The Scoop:Mahinmi fell hard on his hip during Sunday's win over Utah, but was still able to stay in the game. With Roy Hibbert slumping towards the finish line, Mahinmi has stepped up his game as of late, but we'll still need to see more playing time out of the six-year veteran before recommending him in anything more than the deepest of leagues.
The Scoop:All three players might be sore as they take on the visiting Warriors, but it's safe to deploy them as usual. Hill's return after a two-game absence will send C.J. Watson back to the bench, ending Watson's brief flirtation with fantasy value.
Ian Mahinmi took a hard fall on his left hip on Sunday but he never left the game, taking advantage of Roy Hibbert's struggles to score nine points with seven rebounds and three blocks in 25 minutes.
The Scoop:He limped to the bench under his own power, but he landed very hard and it wouldn't be surprising to see him listed as questionable for Tuesday's game. The 25 minutes marked a season-high for Mahinmi, so even if he's fully healthy we're not expecting a repeat performance.
The Indiana Pacers signed Andrew Bynum on Saturday . Team president Larry Bird swears that they didn't do it just to ensure that nobody else — like, say, the Eastern Conference-rival Miami Heat — could sign Andrew Bynum. From Candace Buckner of the Indianapolis Star :
"I heard that but we don't do that," Bird said. "We don't have the money to throw around to bring guys in and let them sit on our bench just because somebody else wants them. I don't know who came up with that but that's about the dumbest thing I've ever heard."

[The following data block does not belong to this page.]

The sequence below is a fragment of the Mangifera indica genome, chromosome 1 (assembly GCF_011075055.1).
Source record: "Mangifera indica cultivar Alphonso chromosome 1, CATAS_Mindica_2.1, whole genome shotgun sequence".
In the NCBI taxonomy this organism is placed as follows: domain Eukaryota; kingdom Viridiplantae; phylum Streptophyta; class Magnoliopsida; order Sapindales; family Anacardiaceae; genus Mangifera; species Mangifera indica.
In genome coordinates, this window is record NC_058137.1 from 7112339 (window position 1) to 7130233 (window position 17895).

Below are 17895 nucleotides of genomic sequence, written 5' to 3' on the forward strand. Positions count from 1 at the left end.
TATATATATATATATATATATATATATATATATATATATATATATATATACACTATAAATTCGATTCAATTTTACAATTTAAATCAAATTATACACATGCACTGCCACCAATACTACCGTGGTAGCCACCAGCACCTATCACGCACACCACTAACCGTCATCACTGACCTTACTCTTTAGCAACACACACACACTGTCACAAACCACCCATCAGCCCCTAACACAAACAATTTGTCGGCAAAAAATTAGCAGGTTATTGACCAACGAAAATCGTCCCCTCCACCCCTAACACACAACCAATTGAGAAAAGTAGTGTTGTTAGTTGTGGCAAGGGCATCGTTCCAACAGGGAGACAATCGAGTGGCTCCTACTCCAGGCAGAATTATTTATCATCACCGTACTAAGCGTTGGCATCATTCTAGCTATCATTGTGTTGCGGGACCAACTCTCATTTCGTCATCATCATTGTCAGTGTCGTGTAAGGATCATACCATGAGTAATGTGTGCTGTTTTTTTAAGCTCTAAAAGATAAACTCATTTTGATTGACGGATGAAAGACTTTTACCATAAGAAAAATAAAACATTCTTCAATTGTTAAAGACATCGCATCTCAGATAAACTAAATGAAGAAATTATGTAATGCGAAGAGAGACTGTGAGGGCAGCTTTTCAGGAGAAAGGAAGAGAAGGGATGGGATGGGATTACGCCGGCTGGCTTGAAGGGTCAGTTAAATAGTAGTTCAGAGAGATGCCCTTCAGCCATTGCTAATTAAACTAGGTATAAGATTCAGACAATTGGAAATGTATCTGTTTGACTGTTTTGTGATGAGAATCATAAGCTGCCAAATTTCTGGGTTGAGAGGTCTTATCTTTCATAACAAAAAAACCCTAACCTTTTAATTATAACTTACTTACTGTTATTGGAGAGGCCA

OK, fair enough. So ... um ... why did you sign him, then?
Bird trumpeted Bynum as a "skilled big man" who brings the Pacers "added size" and "championship experience" in the press release announcing the signing. All of those things are true. Bynum is very big, listed at 7 feet tall and 285 pounds. He owns two championship rings from his time with the Los Angeles Lakers, and he was one of the league's most gifted low-post scorers when operating from the block in L.A. That was then, though.
With a couple of exceptions , the Bynum who took the court with the Cleveland Cavaliers before things fell apart in December, precipitating his trade to and subsequent release by the Chicago Bulls, scarcely resembled the dominant offensive player who averaged just under 19 points and 12 rebounds per game at age 24 during his final season with the Lakers. The notion that, as Star columnist Bob Kravtiz wrote , this signing makes "Indiana the favorite to come out of the East and reach the NBA Finals" (which feels increasingly true irrespective of any midseason waiver-wire additions) seems born out of an out-of-date understanding of what Bynum brings to the table at age 26 after all those knee injuries.